What to make of our latest immigration controversy? Once again, President Trump has been threatening to shut down the Mexican border. Opponents say he has cooked up the crisis to fortify his base for the 2020 election. They also assume that highlighting his Administration’s cruelty at the border will make Americans feel bad and backfire against him. They can hardly conceal their glee at the string of humiliations. Last year’s family separation plan was a fiasco. Then his government shutdown failed to extract wall funding from Congress. Next his declaration of a national emergency provoked defections from Republican Senators. Now his latest border threats endanger U.S. workers who depend on Mexican supply chains, prompting further opposition from within his ranks.
Whatever Trump does on the southern border, it seems to prove that he is an ineffectual windbag. But border enforcement has polarized Americans for decades. The main response from Democrats thus far—to defend every migrant’s right to ask for and receive provisional humanitarian asylum—will alienate the swing voters they need in 2020.
We know that many conservatives fear rising immigration flows, while many liberals still welcome them. What about centrist voters? How do they react to smugglers bussing Guatemalans to the border so that, as many as 300 at a time, they can line up for credible-fear interviews? If asylum applicants can stick to the claim that they fear going home, they win provisional legal status in the United States until their case is heard by the immigration courts. If they have a child with them, according to a court order, the child cannot be legally detained in a border facility for more than 72 hours. Since the system only has residential capacity for 3,326 parents and children, most asylum applicants are soon at liberty on the U.S. side.
This is the humanitarian loophole that, in December, beckoned to a Guatemalan farmer and his daughter. The 7-year-old Jakelin Caal Maquín grew up in a non-gang locality. According to the mayor, 200 families left for the United States in less than two months; Jakelin’s father probably borrowed between $5,000 and $10,000 to pay smugglers to get him and his daughter to the border. They showed up with 161 other adults and children whose need for food, shelter, and medical help, near Antelope Wells, New Mexico, overwhelmed U.S. border personnel. As the group was bussed to a holding facility, Jakelin began vomiting; when she went into seizures and her temperature reached 105.7 degrees, she was airlifted to a hospital where she died.
Migrant advocates blamed Jakelin’s death on the U.S. government, but it was her smugglers who had carefully chosen a remote location. Under pressure from voters, the U.S. government has been hardening the border for decades. This gives smugglers an incentive to choose higher-risk crossings, in harsher locations, which kill about 400 migrants a year. Who’s more to blame—the smugglers or the U.S. government? Should Uncle Sam wave these people through so that, even if they don’t meet legal requirements for entering the United States, they won’t endanger themselves and their children?
Here’s my question for migrant advocates: If the only requirements for entering the United States are now a child in tow and a statement that you fear going home, how many more applicants will arrive? A few weeks before Jakelin’s death, the Washington Post found a Guatemalan village whose schools were emptying out as children were taken north, with some families even selling their children to other adults for this purpose. Such “adoptions” were being facilitated by the nearest government registry, which was selling fake papers to prove parenthood. “This is a crime,” observed a local educator. “This is human trafficking.”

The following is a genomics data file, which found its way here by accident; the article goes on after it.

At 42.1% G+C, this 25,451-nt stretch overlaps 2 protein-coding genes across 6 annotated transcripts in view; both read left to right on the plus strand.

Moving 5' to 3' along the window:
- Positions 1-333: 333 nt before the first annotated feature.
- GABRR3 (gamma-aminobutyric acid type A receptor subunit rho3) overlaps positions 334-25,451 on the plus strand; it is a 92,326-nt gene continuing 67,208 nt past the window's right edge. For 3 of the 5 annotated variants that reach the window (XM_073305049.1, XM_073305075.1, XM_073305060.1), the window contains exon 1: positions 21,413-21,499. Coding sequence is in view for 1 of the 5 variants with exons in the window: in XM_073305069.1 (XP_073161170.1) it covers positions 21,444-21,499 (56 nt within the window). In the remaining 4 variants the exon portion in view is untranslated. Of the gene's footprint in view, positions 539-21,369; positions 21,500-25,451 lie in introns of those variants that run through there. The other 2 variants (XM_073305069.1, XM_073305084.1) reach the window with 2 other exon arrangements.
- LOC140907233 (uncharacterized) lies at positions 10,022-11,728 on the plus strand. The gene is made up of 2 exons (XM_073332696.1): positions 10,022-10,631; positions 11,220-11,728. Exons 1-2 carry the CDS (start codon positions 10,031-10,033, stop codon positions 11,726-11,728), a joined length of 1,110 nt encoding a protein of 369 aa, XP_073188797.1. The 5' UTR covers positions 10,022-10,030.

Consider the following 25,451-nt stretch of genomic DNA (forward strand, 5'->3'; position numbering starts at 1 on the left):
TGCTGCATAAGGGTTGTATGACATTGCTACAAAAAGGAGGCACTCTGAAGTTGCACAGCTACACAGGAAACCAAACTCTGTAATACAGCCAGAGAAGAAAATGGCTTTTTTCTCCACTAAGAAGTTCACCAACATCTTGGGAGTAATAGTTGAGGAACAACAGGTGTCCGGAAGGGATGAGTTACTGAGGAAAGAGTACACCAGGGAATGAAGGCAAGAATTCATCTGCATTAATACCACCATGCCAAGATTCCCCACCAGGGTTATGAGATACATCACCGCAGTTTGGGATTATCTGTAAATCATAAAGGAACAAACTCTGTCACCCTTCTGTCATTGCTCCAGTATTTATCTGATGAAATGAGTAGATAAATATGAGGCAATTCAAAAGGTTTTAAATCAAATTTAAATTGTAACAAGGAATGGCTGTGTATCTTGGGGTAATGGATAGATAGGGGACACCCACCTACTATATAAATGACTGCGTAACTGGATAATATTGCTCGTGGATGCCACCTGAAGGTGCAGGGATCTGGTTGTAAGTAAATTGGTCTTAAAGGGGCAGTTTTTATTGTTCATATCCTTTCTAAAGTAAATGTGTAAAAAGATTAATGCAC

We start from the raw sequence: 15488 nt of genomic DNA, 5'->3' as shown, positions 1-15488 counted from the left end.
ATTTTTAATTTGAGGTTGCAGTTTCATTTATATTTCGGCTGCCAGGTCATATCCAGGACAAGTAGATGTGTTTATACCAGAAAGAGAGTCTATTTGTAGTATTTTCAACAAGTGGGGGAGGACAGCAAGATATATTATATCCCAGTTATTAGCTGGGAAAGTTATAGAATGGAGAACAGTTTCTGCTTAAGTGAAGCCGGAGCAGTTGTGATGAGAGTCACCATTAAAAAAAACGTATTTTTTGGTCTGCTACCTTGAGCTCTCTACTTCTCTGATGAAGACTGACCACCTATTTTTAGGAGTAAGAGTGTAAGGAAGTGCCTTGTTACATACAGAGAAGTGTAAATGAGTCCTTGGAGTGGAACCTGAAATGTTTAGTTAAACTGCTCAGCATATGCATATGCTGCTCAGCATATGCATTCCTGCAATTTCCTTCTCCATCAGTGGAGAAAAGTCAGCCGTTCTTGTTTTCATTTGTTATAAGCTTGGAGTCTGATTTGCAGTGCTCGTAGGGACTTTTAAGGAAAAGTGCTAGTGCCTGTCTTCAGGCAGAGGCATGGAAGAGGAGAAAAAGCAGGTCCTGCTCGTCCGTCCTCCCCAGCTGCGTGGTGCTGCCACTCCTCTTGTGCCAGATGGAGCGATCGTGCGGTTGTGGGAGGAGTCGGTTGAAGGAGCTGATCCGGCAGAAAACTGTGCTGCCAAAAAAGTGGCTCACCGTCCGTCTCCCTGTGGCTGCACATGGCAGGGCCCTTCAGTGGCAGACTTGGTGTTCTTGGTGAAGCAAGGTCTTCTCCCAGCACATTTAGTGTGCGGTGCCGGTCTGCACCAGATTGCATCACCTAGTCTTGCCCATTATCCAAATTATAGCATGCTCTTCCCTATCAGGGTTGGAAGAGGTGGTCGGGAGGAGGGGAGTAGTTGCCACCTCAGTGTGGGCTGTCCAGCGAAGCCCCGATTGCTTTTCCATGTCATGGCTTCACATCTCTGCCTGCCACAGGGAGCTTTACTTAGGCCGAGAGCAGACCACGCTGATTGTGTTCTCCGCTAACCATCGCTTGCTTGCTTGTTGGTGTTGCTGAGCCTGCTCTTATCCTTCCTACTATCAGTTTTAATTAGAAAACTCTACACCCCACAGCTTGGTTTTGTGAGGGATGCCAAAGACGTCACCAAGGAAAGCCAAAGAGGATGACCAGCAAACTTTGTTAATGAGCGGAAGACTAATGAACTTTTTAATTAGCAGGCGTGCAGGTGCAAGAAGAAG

In another region of Guatemala, where I have interviewed migrants and their families, smugglers are reportedly using a local radio station to advertise parent-child packages to the United States for a mere $3,300. For several years now, I have heard about a special low-price for “delivery to the border”—that is, delivery of you and your child to a uniformed U.S. agent—as opposed to much higher prices for old-fashioned, evade-detection smuggling. To pull together even this sum, migrants must borrow heavily from relatives, moneylenders, or banks and put up their property as collateral. In other words, they are taking out mortgages to deliver themselves to the Department of Homeland Security (DHS).
What smugglers tell migrants is accurate: There is a new permiso that enables you and your children to win quick release, join your stateside relatives, and look for a job. Going north with a small child is a tactical improvement on the previous approach: paying smugglers to take work-ready “unaccompanied minors” a bit under the age of 18. The flaw? Especially if they are girls, DHS will release them only to a credible sponsor. Absent a sponsor, they are locked into a shelter where they claw the walls, unable to look for work, unable to pay the interest on their loans, and unable to send remittances to their frustrated and pleading parents.
The places where I have interviewed migrants, and where the Washington Post was interviewing, are not ruled by gangs extorting everyone within reach. What about Central Americans who do come from gang territory? Don’t they need humanitarian asylum?
Yes, some applicants have strong cases. But surveys by the International Office for Migration (IOM) show that, for Central American migration streams, running away from gangs is not the central motive. According to an August 2016 survey of returned Guatemalans, the three most important reasons they left for the United States were economic (64.1 percent), family reunification (9.1 percent), and violence (3.3 percent). As for those Guatemalans who planned to leave for the United States in the next 12 months, their reasons were economic (55.2 percent), family reunification (18.6 percent), insecurity (3.4 percent), and sexual discrimination (2.4 percent). In similar IOM surveys of Salvadorans, from 2011 to 2017, 73.8 percent said they were going north to find work; only 16.3 percent cited insecurity as their motive.
Yes, many asylum applicants are desperate. But are they desperate because they fled death, or are they desperate because they bet the farm on a U.S. job? Much of the desperation at the border is the result of the gamble to come north. Not only have most Central Americans taken out steep loans; when their smuggler gang runs afoul of another smuggler gang, they are held for ransom and arrive in far worse shape than when they started.